Rangel Can't Help Talking Libya, Maloney Mostly Agrees

maloney 5 Rangel Can't Help Talking Libya, Maloney Mostly AgreesWhen Carolyn Maloney finally got a word in after her press conference this morning, she added her voice to the chorus of New York congressmen criticizing President Obama’s handling of the military intervention in Libya.

Maloney had summoned the press to the City Hall steps to discuss Republican efforts to terminate federal foreclosure-avoidance programs, but one special guest, Harlem Congressman Charlie Rangel, took the occasion to continue his criticism of the president’s executive decision to intervene in Libya.

Rangel has been one of the most outspoken critics of the president’s decision, including an editorial in the Daily News this morning, and he couldn’t help himself during the question-and-answer session.

“You sound like you want to say something about Libya,” one reporter pressed. “Are you concerned that there needs to be more advice and consent?”

“There doesn’t need to be more, there has to be some,” Rangel said. “And it would be interesting even at the end of the press conference if we find out how much is the war costing us? I think it’s a million dollars a rocket, I think we’re on the way to 500 million, and we’re still going…I don’t want to talk about Libya.”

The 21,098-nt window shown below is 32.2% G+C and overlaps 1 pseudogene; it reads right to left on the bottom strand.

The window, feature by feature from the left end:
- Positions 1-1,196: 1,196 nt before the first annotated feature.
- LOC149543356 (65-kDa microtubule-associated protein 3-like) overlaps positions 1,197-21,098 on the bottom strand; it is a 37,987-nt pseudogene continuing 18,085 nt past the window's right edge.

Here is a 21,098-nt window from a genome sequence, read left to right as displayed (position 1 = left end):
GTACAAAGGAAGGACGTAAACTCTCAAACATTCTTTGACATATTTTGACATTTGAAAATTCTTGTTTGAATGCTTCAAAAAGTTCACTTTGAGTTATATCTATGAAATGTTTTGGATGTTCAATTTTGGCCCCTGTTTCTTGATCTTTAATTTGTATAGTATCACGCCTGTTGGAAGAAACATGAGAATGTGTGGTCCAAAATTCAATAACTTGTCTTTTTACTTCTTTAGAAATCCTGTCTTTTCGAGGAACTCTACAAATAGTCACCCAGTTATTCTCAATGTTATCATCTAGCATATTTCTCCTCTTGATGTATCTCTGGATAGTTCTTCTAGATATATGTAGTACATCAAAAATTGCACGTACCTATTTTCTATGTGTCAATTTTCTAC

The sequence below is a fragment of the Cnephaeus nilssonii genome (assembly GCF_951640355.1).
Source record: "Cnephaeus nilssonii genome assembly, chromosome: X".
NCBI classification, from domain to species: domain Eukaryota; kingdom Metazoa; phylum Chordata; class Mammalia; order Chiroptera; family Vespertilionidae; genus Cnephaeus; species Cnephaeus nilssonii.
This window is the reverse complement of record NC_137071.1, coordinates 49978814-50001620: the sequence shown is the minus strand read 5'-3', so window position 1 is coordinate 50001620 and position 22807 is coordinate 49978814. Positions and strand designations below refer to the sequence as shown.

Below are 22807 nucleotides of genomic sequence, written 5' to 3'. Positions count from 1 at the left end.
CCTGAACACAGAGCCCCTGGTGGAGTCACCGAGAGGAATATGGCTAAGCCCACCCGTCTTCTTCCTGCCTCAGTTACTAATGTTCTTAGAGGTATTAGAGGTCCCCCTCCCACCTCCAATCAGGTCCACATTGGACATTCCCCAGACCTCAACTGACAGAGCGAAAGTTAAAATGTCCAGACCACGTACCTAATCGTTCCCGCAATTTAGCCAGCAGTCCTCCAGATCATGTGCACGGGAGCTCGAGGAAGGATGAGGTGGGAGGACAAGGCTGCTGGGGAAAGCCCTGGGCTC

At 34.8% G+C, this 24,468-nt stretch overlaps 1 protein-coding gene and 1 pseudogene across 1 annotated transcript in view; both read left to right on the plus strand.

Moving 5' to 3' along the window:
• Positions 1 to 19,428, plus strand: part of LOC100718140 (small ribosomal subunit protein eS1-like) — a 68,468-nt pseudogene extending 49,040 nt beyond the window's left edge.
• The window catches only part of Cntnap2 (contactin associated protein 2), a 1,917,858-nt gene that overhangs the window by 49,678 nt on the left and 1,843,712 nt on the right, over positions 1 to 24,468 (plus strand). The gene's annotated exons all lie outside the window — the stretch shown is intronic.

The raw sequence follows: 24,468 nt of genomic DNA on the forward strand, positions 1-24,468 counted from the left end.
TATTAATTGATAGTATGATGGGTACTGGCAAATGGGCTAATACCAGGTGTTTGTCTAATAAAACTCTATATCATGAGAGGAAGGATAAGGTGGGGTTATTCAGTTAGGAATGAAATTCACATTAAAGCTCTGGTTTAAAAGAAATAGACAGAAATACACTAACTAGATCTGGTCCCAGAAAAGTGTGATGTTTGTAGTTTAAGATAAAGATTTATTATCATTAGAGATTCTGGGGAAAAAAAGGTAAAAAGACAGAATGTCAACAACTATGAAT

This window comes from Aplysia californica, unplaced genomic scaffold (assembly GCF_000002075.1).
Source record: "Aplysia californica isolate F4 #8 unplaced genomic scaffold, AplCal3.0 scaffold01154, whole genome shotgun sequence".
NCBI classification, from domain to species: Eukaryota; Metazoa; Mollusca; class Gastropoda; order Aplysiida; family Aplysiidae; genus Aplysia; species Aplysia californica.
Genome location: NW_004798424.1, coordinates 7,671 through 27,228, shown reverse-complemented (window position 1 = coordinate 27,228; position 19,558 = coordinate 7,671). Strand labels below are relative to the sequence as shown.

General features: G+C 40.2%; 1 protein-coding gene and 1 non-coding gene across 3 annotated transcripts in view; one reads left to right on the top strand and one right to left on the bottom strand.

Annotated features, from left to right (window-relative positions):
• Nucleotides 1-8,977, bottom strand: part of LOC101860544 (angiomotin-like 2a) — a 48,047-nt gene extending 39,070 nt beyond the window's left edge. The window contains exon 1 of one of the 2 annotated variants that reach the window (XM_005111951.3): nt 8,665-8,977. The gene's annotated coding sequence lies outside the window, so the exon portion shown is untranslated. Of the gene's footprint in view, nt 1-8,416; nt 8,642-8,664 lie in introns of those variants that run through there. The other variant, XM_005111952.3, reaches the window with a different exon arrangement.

“But you raised it four or five times,” the reporter noted. “I figured you wanted to go there.”

“Well, I don’t want to take away from this press conference,” Rangel said, “but anybody who’s glanced at the Constitution will tell you that, president after president ever since Roosevelt, have [sic] ignored the constitutional mandate to check with the American people before they put our kids in harm’s way. And Congress has just completely been ignored about this. If indeed our role is one of humaneness, we have to see whether we can develop a policy to see whether Sudan and other areas should be treated the same way. But we’re here because we’re broke, or at least they say we’re broke–”

The reporter noted that it was the congressman who had made the connection.

“Well, how can you not?” Rangel said. “It’s costing us two billion a week in Afghanistan, that money is coming from somewhere, and all of a sudden we’re slashing this program for people, laying off teachers, fireman, the whole works. And this is not for free.”

Finally, Maloney–who had been visibly amused by the exchange–was asked for her opinion.

“I agree completely,” she said, but added, “I am pleased with the president’s statement that in a couple of days they’re going to be turning over the leadership to the Arab League, NATO, and others, and hopefully that means we can bring our men and our dollars back to the housing programs and the needs of the American people.”

Rangel jumped in, “Now, who are they going to turn their leadership over to in Libya?”